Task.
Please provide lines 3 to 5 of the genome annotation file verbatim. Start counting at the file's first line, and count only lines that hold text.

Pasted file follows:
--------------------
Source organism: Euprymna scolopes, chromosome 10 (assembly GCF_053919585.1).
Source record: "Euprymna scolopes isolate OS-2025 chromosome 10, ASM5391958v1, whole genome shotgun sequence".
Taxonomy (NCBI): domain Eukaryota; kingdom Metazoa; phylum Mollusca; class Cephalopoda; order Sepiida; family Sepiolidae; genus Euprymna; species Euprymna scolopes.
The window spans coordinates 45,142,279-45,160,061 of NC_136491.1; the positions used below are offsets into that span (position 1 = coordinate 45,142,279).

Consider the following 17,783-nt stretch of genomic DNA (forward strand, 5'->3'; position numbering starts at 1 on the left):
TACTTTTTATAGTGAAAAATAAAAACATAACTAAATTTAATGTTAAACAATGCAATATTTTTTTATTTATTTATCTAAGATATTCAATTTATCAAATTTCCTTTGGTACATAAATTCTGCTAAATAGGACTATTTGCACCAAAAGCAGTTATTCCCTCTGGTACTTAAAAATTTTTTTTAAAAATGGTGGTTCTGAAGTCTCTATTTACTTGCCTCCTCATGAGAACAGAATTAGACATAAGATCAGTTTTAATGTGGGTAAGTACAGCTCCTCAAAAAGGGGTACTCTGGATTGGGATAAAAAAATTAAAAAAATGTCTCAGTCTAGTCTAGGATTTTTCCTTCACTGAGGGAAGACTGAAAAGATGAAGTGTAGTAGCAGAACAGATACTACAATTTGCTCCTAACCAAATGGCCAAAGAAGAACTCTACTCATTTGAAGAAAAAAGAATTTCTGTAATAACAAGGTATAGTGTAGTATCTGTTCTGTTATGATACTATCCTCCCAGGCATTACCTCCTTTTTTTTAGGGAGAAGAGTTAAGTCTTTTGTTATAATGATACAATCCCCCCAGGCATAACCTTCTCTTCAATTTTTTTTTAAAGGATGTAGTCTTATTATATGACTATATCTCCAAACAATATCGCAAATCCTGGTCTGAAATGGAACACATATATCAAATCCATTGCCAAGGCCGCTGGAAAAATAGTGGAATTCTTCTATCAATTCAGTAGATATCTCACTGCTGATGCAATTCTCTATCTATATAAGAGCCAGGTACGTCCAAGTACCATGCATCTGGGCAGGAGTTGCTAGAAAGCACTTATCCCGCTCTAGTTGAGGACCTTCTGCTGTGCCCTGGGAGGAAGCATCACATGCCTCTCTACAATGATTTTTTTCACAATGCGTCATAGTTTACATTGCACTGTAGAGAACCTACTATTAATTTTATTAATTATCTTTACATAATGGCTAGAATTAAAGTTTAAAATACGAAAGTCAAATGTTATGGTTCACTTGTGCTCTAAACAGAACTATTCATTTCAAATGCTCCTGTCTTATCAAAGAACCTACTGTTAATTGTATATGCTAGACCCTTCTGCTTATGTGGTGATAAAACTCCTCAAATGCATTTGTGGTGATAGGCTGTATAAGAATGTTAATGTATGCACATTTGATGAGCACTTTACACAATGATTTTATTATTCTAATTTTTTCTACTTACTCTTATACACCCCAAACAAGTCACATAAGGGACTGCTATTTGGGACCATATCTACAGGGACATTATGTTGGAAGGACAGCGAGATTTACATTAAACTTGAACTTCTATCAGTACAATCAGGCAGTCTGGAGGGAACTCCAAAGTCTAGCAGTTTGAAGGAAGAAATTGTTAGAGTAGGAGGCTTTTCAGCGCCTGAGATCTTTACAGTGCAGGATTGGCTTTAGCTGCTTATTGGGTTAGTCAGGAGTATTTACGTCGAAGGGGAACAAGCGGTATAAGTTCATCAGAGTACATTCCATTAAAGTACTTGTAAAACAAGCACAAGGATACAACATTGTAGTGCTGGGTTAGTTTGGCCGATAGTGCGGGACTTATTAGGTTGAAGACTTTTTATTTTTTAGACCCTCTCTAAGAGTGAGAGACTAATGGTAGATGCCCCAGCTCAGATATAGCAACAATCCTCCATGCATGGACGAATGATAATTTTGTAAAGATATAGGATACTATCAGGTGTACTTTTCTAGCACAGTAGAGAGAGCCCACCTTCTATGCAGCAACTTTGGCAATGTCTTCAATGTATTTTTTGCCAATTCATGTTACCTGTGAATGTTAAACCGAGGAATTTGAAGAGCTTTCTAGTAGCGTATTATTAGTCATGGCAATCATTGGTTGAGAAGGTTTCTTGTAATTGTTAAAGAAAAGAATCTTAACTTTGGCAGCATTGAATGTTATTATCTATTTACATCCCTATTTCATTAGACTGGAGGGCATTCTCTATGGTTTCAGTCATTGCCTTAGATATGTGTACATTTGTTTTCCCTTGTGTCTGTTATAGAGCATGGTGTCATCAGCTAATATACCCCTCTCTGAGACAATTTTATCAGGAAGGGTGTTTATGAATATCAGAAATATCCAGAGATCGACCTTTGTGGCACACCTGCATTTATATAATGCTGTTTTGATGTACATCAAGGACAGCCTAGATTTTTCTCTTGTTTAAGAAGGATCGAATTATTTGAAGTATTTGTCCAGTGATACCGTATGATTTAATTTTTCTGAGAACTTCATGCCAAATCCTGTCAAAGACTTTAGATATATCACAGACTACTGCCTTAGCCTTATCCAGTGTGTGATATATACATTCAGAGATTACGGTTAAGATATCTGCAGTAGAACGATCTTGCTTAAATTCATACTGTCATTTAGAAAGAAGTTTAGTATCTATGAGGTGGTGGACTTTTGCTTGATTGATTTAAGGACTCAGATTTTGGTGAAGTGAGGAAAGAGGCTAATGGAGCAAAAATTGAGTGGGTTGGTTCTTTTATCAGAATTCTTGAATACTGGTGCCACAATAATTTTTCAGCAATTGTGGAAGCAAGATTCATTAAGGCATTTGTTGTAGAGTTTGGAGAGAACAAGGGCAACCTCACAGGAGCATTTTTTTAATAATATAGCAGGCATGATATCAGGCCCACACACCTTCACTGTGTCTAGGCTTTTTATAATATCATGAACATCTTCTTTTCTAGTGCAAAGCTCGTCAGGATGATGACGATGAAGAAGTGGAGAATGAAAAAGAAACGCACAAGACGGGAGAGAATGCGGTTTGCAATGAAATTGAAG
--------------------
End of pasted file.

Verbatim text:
Taxonomy (NCBI): domain Eukaryota; kingdom Metazoa; phylum Mollusca; class Cephalopoda; order Sepiida; family Sepiolidae; genus Euprymna; species Euprymna scolopes.
The window spans coordinates 45,142,279-45,160,061 of NC_136491.1; the positions used below are offsets into that span (position 1 = coordinate 45,142,279).

Consider the following 17,783-nt stretch of genomic DNA (forward strand, 5'->3'; position numbering starts at 1 on the left):